Carrying heavy weight for long distances while hurrying is an excellent way to condition our mind. We learn that even though we are in pain, we can continue to put one foot in front of the other. No one single step is ever enough to break a man. It’s only when he begins to think that he’ll never make it to his point on time or that he hurts too much to continue that he quits. If he focuses on putting one foot in front of the other (quickly), he’ll often be successful. It’s a metaphor for the challenges that lie ahead should he enter the special operations community.
Although some time under a heavy pack is an ideal way to condition the mind, we’re not all at a point in our lives where that is possible. Time and injuries take their toll and rob us of our strength. It doesn’t have to be a heavy pack that forces us to work through pain. Sometimes life serves up all the pain we could ask for. Any challenge can teach us persistence. Weight loss is a good place to start if we’re carrying a little extra. It requires us to focus our efforts every day to see the results we want and need. Job loss and family problems can also be painful and linger for months and years. These can either challenge and condition us, or crush us. The choice is ours.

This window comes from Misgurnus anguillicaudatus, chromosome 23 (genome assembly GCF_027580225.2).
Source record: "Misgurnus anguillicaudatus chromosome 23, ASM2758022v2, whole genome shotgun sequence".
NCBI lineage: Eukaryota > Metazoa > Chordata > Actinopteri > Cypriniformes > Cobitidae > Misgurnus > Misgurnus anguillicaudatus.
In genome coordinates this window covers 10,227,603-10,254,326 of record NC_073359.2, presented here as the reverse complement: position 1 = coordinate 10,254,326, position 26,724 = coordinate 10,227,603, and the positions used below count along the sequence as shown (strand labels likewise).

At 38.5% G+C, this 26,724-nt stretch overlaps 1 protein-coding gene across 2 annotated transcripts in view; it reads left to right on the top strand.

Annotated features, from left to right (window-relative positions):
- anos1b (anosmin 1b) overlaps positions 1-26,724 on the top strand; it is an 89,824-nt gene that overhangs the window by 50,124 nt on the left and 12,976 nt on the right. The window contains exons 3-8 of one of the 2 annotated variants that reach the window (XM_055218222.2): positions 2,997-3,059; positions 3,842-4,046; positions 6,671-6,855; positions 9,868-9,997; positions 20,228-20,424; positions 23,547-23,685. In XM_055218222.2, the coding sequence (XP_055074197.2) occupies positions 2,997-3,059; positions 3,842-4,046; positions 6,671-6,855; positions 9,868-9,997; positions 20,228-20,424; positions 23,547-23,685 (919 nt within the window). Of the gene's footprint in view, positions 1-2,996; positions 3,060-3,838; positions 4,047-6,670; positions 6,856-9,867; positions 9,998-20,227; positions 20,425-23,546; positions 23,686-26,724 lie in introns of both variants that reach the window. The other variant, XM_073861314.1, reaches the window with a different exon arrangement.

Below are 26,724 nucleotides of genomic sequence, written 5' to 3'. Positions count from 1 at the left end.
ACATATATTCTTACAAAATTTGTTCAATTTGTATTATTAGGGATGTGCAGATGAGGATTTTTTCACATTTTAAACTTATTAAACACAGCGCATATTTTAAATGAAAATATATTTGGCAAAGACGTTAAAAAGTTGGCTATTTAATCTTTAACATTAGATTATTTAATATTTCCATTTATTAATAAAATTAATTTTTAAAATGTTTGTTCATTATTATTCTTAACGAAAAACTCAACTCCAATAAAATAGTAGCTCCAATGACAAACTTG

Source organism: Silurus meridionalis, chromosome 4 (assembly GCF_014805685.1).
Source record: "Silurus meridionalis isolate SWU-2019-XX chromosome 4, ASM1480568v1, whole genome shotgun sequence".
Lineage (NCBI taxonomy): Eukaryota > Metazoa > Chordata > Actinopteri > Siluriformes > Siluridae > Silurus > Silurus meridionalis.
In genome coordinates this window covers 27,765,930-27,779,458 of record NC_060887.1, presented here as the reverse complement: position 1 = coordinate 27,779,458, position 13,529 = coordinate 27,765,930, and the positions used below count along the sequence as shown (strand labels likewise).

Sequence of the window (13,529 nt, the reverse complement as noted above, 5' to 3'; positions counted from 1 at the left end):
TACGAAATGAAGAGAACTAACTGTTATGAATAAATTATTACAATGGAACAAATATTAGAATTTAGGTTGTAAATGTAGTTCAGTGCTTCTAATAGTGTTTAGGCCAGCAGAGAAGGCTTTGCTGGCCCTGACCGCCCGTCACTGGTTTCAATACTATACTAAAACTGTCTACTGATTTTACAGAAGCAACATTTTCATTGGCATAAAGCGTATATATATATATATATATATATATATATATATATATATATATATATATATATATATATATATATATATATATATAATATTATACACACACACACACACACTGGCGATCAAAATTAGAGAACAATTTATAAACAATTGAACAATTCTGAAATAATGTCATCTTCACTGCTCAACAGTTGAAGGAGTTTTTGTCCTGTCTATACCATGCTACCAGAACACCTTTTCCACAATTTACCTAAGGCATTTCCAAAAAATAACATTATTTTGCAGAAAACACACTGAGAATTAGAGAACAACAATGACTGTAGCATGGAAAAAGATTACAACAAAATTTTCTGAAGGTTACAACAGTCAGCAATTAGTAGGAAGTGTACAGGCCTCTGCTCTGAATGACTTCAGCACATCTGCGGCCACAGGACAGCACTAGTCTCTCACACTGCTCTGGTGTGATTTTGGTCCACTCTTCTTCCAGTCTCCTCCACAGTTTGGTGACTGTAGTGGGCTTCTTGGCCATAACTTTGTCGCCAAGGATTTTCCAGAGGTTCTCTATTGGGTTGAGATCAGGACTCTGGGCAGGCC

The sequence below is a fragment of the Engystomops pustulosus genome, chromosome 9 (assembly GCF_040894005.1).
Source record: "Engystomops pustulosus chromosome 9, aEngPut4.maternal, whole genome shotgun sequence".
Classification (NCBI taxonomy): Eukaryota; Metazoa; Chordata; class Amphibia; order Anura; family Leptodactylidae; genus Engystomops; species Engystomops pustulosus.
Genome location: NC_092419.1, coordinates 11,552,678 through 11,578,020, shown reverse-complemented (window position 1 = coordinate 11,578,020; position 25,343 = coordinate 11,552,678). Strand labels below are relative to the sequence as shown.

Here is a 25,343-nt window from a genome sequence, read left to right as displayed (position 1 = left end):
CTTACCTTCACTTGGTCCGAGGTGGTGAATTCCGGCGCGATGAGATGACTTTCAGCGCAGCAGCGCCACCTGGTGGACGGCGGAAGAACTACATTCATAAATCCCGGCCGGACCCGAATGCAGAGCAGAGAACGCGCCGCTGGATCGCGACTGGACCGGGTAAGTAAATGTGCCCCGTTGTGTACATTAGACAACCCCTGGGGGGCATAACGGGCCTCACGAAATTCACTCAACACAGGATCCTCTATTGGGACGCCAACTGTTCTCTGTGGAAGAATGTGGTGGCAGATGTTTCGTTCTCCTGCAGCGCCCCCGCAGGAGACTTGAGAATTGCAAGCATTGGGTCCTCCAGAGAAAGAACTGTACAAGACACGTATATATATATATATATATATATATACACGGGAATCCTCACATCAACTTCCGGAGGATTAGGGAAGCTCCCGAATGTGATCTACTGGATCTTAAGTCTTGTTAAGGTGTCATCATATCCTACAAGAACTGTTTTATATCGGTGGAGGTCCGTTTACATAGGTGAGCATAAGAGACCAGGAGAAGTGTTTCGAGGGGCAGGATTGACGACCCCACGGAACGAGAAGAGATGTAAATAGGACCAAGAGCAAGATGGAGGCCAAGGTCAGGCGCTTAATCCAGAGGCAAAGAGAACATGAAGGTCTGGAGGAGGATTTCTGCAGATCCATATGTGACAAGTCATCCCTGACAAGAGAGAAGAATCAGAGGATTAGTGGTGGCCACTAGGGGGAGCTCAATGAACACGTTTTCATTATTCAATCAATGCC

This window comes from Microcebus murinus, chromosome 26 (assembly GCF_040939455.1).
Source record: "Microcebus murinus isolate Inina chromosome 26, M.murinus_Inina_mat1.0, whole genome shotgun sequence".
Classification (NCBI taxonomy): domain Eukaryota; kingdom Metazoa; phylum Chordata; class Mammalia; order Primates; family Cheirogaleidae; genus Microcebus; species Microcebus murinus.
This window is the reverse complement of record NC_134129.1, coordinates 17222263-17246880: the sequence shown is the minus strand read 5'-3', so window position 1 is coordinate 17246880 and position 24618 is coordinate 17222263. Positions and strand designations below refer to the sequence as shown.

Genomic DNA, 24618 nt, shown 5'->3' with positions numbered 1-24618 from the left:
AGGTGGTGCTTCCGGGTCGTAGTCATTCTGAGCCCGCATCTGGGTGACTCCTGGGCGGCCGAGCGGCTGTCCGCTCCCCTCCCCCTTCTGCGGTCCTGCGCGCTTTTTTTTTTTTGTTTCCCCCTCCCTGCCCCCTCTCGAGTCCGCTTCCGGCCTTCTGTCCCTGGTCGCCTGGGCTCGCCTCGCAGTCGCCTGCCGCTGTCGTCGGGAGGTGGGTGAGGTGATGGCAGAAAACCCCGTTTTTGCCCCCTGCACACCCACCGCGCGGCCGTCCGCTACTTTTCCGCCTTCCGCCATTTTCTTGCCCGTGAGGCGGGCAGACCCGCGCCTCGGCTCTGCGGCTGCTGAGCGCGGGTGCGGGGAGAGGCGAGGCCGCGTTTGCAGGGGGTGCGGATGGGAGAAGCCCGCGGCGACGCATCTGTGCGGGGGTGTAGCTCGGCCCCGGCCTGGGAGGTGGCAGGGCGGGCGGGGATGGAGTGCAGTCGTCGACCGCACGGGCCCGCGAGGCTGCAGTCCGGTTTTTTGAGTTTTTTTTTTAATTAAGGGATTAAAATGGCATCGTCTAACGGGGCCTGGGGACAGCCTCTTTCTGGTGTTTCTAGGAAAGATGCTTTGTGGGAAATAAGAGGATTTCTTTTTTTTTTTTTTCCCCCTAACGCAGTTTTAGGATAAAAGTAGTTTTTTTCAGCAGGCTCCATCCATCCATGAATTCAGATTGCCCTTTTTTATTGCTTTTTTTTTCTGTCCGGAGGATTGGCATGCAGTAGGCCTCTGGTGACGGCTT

Crises that all of us can expect to see in our lifetimes can be handled by “putting one foot in front of the other.” While the Spec Ops method of testing and conditioning the mind is brutally simple, it has universal application across a wide variety of circumstances. Less physically intensive but equally painful everyday challenges can also teach this principle. Lying down and dying is its antithesis.